Late in the 2020 season, Maulet was starting at safety and sliding into the slot in nickel and dime defense. Here he shows his good read and react speed, getting to the out route and denying any extra yards.

Arthur Maulet (#23) is to the right side of the screen.

I love the delay in his reaction to the motion. He waits until Baker Mayfield is about to receive the snap to move, changing what the quarterback is seeing as close to the snap as he can. He’s not Mike Hilton, who was amazing at timing up his pre-snap movements so that quarterbacks often didn’t even know he had moved, but it is still a nice move, as is his tackle of Nick Chubb at the catch point.

Arthur Maulet is the second defensive back from the top of the screen.

The Browns frequently put tight ends across from Maulet and tried to attack him with size in this game. It didn’t work very well. Maulet does a great job working around the body of the receiver to get a clean break up.

Arthur Maulet is the nickel corner, second from the top of the screen.

Maulet has the responsibility to take any in-cutting route from his side, and when they all go deep, he switches into zone. The moment he turns back to get eyes on the quarterback he sees Baker Mayfield moving to his left and takes off. He has the awareness to diagnose what is about to happen and he makes a fantastic play to break up the pass. This play was on the Browns final drive of the Jets 23-16 win, as was the next play.

Arthur Maulet is the second defensive back from the bottom of the screen.

It’s third and 10, the Browns have Austin Hooper matched up on Arthur Maulet. They run Hooper on a 10 yard out. You can see Hooper drive Maulet back to give himself room to catch the ball and pick up the first down. You can also see Maulet take the hit and recover, driving the 6’4” 254 lb. tight end backwards. This play gained 9 yards, on 4th and 1 the Jets would stuff a quarterback sneak and pick up a win.

From 2019 to 2020, Arthur Maulet either played less than 50% of snaps as a dime back or he started and played at least 85% of snaps. When he played 85% or more of the snaps, the Jets were 7-3. The Jets went 9-23 in those two seasons, meaning they were 2-20 when Maulet wasn’t playing most of the game. Not that Maulet was the reason for those wins, but it is interesting when players correlate to winning that much, especially as a non-starter.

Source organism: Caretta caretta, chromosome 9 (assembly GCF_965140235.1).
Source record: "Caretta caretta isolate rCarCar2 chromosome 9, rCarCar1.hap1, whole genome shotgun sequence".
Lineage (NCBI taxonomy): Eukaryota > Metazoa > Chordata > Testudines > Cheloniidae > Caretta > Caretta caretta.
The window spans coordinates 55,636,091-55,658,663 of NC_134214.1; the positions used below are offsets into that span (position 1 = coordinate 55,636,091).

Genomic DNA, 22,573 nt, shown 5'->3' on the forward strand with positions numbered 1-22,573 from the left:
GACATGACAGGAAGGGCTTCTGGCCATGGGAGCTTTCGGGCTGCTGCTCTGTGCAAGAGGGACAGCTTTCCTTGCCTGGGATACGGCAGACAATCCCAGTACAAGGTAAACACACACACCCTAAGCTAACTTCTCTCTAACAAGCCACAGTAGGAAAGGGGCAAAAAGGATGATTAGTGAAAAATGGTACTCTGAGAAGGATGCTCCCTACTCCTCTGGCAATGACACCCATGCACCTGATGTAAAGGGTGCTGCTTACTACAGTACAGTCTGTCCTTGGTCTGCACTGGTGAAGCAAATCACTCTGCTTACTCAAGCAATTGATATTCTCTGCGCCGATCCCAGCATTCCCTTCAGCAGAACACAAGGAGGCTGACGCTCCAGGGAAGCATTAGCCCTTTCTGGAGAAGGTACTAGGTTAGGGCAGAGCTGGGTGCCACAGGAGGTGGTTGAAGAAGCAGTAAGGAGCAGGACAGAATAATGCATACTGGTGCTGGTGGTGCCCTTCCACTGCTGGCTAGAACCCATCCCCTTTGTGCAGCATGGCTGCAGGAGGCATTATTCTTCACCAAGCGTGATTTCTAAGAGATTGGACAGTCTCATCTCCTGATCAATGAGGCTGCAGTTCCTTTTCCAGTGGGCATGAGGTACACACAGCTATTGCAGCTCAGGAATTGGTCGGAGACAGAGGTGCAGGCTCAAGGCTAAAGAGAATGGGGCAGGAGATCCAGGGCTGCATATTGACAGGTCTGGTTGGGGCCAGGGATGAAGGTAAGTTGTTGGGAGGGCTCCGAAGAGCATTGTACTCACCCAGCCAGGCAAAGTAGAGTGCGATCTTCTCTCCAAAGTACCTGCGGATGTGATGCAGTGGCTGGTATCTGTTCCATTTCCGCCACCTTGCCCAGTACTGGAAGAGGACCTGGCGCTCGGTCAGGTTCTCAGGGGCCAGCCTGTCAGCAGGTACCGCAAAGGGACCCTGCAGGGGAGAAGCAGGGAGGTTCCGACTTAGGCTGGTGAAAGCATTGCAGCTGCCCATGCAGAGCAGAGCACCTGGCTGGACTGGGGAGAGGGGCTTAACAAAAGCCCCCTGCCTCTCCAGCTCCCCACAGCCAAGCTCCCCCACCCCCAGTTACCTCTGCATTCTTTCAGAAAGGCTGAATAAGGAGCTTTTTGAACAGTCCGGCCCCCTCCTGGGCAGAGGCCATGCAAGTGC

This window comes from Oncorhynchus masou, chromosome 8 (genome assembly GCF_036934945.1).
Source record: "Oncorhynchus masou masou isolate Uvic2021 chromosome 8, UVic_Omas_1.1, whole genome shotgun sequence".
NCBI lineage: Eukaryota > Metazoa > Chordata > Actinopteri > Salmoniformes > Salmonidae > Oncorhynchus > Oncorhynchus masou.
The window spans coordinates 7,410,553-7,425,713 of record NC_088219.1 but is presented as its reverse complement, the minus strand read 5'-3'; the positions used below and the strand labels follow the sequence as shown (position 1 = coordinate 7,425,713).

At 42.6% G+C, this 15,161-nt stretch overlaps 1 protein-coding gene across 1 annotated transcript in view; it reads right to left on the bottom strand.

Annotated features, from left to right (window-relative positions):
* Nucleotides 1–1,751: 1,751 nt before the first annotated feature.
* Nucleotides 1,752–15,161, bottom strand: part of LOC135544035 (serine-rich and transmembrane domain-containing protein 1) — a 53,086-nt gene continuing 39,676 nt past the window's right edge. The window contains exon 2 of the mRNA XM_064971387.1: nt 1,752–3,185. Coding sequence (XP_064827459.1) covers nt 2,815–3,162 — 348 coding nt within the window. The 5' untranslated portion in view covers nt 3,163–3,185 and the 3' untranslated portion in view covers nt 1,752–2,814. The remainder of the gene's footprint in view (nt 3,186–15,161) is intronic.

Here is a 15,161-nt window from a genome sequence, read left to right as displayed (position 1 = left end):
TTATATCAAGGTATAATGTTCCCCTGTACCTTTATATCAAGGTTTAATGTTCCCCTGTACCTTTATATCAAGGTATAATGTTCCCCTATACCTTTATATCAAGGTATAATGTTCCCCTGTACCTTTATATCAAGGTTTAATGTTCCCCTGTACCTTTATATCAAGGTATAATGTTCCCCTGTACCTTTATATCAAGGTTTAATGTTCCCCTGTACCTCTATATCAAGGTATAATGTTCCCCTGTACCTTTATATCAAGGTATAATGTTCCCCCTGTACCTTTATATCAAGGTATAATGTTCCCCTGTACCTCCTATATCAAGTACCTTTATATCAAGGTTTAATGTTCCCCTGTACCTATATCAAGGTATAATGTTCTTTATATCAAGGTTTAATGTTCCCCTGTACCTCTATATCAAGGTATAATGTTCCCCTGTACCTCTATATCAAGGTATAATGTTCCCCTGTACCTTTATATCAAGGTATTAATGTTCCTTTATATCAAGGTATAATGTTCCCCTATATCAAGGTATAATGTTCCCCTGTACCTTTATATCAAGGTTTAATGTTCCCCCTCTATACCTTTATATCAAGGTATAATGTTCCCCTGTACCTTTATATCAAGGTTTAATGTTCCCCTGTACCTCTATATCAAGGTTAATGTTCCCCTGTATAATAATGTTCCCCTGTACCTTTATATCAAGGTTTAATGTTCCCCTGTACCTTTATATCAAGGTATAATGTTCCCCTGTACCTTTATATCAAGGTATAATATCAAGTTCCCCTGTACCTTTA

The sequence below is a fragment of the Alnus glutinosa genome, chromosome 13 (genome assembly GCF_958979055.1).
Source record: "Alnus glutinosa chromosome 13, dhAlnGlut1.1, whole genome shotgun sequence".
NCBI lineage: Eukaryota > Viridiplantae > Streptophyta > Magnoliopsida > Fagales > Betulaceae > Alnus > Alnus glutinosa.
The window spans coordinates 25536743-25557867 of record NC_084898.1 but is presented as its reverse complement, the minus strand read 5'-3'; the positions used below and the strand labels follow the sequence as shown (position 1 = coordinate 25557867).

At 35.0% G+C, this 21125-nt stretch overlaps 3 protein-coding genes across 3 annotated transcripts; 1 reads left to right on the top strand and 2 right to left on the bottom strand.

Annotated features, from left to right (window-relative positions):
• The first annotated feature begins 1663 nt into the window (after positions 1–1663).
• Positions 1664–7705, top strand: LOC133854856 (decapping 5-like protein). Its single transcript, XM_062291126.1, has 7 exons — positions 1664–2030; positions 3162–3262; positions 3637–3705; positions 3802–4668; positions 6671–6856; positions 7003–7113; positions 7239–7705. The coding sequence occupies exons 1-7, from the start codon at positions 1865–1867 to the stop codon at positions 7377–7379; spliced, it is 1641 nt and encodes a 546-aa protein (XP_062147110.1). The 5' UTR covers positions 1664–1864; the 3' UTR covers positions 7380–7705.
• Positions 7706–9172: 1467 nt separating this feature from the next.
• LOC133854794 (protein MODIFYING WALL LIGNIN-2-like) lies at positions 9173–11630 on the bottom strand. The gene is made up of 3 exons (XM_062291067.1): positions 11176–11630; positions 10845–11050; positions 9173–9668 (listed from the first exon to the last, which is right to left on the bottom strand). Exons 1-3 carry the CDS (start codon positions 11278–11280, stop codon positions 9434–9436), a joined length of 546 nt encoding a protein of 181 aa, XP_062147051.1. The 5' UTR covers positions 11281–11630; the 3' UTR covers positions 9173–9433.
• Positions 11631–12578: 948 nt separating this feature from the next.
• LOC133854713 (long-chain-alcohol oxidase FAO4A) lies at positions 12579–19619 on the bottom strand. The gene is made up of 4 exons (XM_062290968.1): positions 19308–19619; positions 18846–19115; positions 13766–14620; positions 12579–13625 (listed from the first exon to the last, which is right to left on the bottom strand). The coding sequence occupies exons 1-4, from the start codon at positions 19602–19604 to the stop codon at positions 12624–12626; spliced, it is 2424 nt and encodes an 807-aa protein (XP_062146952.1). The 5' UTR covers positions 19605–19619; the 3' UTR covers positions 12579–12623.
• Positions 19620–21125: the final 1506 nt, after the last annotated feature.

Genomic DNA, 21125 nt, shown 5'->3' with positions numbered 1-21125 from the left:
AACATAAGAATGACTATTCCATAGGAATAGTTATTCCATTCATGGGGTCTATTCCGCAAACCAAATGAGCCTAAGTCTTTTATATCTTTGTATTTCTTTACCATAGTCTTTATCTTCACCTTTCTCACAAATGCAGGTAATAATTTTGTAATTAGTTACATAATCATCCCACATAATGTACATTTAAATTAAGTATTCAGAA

Arthur Maulet shows great awareness and understanding on the field. He reacts quickly to what he sees and does a good job playing the ball in the air and playing the angles of ball carriers. Maulet isn’t a high end athlete, and he isn’t someone you can play on an island with a receiver. Because of that he doesn’t have a lot of upside in the NFL, and he certainly isn’t your ideal starter at almost any position.

In the Steelers dime defense they play a lot of zone and route matching. In those coverage schemes, awareness and reaction speed are more important than athleticism. Maulet is really solid in those defenses. He also has shown value stepping in for injured players at outside corner and at safety.

Arthur Maulet isn’t going to be the playmaker Mike Hilton was, but he’s a very solid depth piece who should compete for the nickel and dime back roles.